The country’s Expediency Council passed on May 25th the foreign investment law aimed at attracting foreign money from overseas after a long dispute between the reform-minded government and the Guardian Council, a powerful legislative body which oversees legislation.
The law affords foreign investors the same rights and services given to local investors and protects foreign investments from possible seizure by the government. Foreign investors will also be allowed to repatriate their capital and interests in hard currency, and they can claim compensation due to losses incurred because of legal complications.
Foreigners have invested $10bn in Iran over the past five years. But the country is keen to increase that figure to meet the demands of a growing population and a sluggish economy. Most investment is made in the energy sector.
Also included in the law, foreign investors can own no more than 25% in any one sector and only 35% in a given branch of a sector.
Iran’s total share of foreign investment is paltry compared to countries of similar size and much smaller markets. The country is expected to garner only 0.4% of global FDI over the next five years, according to a recent report by the Economist Intelligence Unit.
The report said only Nigeria was a less attractive place to invest than Iran, and revised downward a previous estimate of FDI. The London-based group had predicted that Iran would receive 0.7% of foreign investment world-wide, at an average of $650m between 2001-2005.
A possible deal towards greater economic co-operation between the European Union and Iran could help the country’s drive towards much needed investment. European foreign ministers in early June approved a series of measures that may lead to greater economic co-operation.
Ebrahim Ghanipour, an Iranian working for Turkish dye exporter Setas Kimya, says this is the time to invest.
“This is the time to make money. You can get a lot on your investment,” he says. And the government is keen to keep hard currency in the country.
But as the country opens to more investment and restrictions on foreigners are lifted, the government must induce businesses to keep their money in the country.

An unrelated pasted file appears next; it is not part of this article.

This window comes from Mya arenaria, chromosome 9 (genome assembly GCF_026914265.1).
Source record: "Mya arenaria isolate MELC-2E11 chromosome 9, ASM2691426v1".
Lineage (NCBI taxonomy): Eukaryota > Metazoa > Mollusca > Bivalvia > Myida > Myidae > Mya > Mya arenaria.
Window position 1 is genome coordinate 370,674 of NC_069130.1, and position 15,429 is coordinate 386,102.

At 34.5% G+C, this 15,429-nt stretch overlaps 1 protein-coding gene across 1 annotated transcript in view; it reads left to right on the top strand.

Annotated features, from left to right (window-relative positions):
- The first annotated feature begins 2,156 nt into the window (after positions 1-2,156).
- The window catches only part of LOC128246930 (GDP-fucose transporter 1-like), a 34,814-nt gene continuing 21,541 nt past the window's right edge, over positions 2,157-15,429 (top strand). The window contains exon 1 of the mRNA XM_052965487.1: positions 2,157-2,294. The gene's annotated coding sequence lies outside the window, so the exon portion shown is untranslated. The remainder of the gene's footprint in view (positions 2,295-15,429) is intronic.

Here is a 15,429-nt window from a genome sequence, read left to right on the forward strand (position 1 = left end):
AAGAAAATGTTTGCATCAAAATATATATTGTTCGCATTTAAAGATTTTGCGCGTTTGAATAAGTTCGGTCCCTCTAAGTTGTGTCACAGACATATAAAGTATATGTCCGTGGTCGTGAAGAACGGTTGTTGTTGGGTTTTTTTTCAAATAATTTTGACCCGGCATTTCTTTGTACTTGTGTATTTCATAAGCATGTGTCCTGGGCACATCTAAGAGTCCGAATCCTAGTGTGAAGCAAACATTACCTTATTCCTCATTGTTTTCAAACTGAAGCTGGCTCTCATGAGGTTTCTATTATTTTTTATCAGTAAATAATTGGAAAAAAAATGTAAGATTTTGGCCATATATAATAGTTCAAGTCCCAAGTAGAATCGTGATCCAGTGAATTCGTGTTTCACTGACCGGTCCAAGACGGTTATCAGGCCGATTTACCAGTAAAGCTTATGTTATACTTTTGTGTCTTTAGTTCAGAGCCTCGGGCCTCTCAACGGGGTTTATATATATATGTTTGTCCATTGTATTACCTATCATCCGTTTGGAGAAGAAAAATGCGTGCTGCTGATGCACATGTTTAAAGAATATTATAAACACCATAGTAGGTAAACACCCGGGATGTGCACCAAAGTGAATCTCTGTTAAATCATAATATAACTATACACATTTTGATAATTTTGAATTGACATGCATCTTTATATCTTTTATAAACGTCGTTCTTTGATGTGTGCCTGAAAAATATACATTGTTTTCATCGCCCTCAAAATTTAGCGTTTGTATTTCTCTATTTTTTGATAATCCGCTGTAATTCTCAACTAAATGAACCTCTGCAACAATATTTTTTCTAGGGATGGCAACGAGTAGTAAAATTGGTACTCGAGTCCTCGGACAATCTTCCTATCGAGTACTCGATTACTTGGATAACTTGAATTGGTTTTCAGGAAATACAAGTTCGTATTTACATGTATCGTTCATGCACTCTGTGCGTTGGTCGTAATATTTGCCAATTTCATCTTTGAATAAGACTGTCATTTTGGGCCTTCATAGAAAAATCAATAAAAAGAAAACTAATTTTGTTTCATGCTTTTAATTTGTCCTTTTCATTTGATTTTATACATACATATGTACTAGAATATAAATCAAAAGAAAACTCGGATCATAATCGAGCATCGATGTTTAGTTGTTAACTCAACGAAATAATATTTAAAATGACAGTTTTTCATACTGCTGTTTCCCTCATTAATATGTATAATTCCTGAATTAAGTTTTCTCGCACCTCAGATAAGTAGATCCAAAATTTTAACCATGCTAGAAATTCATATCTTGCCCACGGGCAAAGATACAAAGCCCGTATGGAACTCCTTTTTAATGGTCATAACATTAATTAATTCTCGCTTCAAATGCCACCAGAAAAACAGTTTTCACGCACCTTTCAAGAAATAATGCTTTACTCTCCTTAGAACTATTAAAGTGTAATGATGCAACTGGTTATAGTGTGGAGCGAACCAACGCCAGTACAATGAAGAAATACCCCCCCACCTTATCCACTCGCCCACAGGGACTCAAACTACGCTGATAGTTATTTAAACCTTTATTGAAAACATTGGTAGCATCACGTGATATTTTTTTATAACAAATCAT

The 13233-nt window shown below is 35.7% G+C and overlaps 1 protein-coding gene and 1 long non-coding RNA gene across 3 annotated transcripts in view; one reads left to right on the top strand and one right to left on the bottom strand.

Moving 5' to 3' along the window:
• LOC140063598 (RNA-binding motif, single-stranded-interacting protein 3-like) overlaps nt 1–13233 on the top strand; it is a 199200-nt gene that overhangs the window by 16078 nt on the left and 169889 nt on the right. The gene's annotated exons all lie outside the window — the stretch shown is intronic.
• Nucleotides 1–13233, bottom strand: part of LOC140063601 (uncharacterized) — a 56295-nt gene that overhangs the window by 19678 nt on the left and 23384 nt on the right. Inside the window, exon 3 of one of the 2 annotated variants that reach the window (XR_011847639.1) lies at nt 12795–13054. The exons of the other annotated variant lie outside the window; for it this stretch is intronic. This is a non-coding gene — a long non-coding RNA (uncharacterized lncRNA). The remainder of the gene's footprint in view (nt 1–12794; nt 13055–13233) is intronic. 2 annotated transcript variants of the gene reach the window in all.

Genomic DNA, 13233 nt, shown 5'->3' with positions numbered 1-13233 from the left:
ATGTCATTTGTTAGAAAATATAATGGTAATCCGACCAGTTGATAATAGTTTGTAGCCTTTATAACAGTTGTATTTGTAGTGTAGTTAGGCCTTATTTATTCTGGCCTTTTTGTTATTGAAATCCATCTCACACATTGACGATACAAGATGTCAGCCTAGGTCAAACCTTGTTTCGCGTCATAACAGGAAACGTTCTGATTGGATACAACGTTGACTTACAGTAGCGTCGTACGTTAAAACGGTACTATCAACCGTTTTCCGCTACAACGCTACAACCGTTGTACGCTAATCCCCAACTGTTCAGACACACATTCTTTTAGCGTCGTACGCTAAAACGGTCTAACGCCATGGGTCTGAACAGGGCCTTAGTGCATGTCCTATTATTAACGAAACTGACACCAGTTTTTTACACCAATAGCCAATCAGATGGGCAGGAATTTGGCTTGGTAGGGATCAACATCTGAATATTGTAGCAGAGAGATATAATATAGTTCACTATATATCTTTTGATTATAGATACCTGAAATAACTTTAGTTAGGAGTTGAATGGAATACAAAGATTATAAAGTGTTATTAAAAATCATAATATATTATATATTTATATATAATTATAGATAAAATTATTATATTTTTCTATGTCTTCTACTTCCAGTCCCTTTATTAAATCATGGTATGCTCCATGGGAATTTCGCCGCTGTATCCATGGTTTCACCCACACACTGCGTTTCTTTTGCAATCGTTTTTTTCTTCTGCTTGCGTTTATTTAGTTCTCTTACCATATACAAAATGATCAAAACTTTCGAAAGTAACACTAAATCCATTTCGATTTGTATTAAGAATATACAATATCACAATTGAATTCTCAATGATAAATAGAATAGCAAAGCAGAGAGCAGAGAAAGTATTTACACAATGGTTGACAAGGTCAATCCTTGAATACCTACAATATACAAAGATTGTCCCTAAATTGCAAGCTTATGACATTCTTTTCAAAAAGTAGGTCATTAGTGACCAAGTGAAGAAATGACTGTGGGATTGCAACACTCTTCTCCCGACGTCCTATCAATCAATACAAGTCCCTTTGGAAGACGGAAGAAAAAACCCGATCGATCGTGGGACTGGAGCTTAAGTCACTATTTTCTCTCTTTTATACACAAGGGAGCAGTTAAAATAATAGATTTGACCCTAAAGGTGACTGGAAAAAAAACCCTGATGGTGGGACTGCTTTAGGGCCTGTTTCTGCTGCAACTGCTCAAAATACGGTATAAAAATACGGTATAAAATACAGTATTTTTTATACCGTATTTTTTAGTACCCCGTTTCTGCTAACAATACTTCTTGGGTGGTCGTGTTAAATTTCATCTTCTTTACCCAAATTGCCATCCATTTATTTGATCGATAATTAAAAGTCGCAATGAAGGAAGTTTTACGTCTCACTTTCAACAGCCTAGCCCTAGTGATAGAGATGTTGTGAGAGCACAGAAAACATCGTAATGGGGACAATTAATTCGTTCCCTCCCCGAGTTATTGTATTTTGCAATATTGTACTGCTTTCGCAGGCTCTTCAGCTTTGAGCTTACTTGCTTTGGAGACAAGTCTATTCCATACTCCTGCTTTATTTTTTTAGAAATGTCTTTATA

But the perception of many businessmen of an unfriendly business environment hostile to foreigners offers its own hurdles.
“[Foreign businessmen] have bias, misconceptions of Iran. And that is why they don’t consider it for investment,” Ghanipour says.
However, foreigners willing to take the plunge could be rewarded with favourable government loans – upwards of 80% on an investment according to some estimates. And Iran is expecting help in the way of technology transfer, which will come as more and more foreign companies set up shop there. Greater foreign investment is also expected to mean lower prices for consumers. Iranian importers will benefit from investment because they will be able to avoid restrictions and bureaucratic headaches involved in importing foreign goods, says Ghanipour.
Additionally, Europe could be a major backer of Iran’s bid to join the World Trade Organisation, with the United States currently blocking the country’s accession. Iran has requested membership into the WTO, but its bid has stalled in the General Council, where the United States has said it would not vote for talks to begin because it is currently re-examining its relationship with Tehran.
An informal grouping of developing countries has countered the US approach, protesting that the WTO should be inclusive of all countries.
Iran could have a long way to go before membership, notwithstanding the current impasse in the General Council. Its bid would go to a working party group, which would then formulate a roadmap towards full membership. But after years of strict state protection of the economy, Iran will have to show that it is prepared to provide a favourable trading environment.